No changes to Higher Education bill in House Committee
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No changes to Higher Education bill in House Committee

Date: May 1, 2007
By: Sarah D. Wire
State Capitol Bureau

Intro: Missouri's House Higher Education Committee voted Tuesday to keep an amendment which allows legislators without a graduate degree to teach political science at state universities. Sarah Wire has more from the Capitol. RunTime:
OutCue: SOC

The amendment restricts universities from using a legislator's lack of a degree as a reason not to hire them.

The committee's chairman, Poplar Bluff's Gayle Kingery, said he's not sure about the amendment but was not willing to slow down the bill's progress through the legislature. 

 

Actuality:  KINGERY2.WAV
Run Time: 00:12
Description: "Anything we add on at this point  probably would kill the bill, and that would jepordize all of the one time money for education and it would also jepordize all of the scholarship money for education."

St. Louis area Representative Rebecca McClanahan introduced legislation to remove the amendment but it was voted down in committee. The bill now goes to the House Rules Committee which will decide if the higher education bill will be heard in the House.

From the Capitol, I'm Sarah Wire.

 


 


Intro: A proposal to allow politicians without a graduate degree to teach at state universities held it's place in the Higher Education bill Tuesday. Sarah Wire has more from the Capitol. RunTime:
OutCue: SOC

A failed voice vote marked the only challenge to proposed legislation that will make it easier for politicians to get jobs teaching political science at higher institutions, even without a graduate degree.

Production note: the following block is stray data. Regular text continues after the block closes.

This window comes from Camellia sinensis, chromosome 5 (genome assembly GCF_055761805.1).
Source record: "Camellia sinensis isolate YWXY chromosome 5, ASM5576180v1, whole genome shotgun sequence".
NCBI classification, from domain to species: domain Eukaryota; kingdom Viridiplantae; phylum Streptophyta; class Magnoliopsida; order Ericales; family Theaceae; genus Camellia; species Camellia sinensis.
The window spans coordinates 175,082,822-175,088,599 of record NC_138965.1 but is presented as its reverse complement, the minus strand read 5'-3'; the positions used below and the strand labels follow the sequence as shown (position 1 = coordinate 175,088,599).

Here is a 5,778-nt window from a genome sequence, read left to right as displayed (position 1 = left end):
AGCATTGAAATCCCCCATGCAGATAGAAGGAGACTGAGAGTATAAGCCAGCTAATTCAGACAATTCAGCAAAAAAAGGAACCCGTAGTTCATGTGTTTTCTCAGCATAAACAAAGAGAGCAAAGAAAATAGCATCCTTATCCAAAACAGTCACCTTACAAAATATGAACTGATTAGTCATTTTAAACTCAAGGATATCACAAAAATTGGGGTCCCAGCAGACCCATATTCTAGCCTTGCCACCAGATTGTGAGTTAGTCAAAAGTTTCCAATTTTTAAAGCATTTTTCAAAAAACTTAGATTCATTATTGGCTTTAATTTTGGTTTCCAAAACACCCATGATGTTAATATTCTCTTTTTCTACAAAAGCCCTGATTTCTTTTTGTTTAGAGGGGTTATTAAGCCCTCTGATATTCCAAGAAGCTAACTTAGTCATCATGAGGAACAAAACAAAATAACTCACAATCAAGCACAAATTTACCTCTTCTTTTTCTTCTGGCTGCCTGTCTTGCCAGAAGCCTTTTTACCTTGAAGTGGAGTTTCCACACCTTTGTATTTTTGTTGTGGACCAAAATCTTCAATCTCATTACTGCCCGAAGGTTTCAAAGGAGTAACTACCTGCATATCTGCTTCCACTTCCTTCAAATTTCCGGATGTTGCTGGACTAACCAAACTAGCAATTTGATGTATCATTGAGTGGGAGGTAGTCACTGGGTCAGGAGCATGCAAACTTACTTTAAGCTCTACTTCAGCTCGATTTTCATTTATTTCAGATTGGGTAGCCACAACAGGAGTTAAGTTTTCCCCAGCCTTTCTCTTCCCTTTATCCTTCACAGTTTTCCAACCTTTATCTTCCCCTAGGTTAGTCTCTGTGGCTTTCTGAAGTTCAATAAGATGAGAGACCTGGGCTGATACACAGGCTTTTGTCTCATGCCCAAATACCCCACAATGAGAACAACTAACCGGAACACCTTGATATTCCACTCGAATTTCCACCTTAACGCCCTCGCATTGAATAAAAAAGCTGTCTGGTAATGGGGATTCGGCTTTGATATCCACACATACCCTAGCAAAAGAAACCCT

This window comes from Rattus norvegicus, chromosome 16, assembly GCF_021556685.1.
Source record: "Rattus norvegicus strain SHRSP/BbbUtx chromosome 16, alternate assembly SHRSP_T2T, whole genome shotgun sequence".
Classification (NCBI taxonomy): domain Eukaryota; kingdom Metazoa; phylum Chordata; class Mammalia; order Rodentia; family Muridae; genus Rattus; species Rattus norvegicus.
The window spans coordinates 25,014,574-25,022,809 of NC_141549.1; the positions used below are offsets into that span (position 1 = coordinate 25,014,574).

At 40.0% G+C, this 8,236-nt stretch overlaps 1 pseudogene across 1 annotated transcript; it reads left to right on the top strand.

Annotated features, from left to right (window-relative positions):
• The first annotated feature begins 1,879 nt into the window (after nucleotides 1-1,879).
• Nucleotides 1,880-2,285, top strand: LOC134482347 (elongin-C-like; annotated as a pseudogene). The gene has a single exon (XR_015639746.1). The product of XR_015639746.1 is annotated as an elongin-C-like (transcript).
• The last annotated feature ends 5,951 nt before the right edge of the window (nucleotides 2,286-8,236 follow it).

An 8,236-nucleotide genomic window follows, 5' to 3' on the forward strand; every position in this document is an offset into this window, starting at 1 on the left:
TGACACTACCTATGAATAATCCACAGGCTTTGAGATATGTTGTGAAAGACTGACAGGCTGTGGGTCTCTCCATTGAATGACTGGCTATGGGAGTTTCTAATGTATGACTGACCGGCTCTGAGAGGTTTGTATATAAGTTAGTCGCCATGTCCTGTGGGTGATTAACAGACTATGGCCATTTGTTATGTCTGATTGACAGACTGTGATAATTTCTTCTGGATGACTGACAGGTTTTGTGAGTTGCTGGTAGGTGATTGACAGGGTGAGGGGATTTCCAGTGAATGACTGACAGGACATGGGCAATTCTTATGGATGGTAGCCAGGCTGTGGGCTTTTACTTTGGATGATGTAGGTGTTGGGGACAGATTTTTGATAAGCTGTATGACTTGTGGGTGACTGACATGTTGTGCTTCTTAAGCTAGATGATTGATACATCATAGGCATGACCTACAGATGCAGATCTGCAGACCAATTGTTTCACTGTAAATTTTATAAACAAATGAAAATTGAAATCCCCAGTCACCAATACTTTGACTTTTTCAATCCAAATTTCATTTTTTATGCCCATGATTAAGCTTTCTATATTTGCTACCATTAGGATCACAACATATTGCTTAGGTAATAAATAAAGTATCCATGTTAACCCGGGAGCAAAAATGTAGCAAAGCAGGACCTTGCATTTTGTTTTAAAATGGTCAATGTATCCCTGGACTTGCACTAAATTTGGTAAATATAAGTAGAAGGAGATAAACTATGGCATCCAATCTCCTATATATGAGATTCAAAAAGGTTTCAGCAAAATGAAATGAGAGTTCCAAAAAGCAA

The legislation would prohibit universities from using a politician's lack of a graduate degree as a reason not to hire them.

St. Louis county Representative Rebecca McClanahan said the amendment to the higher education bill raises many questions about what politicians are doing in Jefferson City.

 

Actuality:  MCCLAN1.WAV
Run Time: 00:13
Description: "Language like that in a bill contributes to some of the cynicism that we see and hear out there in the community regarding the legislative process."

St. Louis county Senator Tim Green wrote the proposal saying it will benefit students because they will have the chance to learn from career politicians.

The bill now goes to the House Rules Committee, which will decide if the higher education bill will be heard in the House.

From the Capitol, I'm Sarah Wire.


Intro: Attempts to remove legislation making it easier for politicians to teach at state universities without a graduate degree failed Tuesday. Sarah Wire has more from the Capitol. RunTime:
OutCue: SOC

St. Louis area Representative Rebecca McClanahan introduced an amendment to remove language from the Higher Education bill that would prohibit universities from using a legislator's lack of a degree as a reason not to hire them.

The amendment was defeated in a voice vote and the bill was passed with no changes.

St. Louis county Senator Tim Green added the language to the bill. He says students would benefit by learning from politicians who have had real world experience.

Actuality:  SHIELD1.WAV
Run Time: 00:10
Description: "I would qualify and so would a lot of other politicians that have served in the past, who are currently no longer here."

In contrast to Green, McClanhan called the legislation "tongue in cheek" and described it as the type of policy making that causes the public to become cynical.

The bill will now go to the House Rules Committee, which will decide if the bill will be heard by the House.

From the Capitol, I'm Sarah Wire.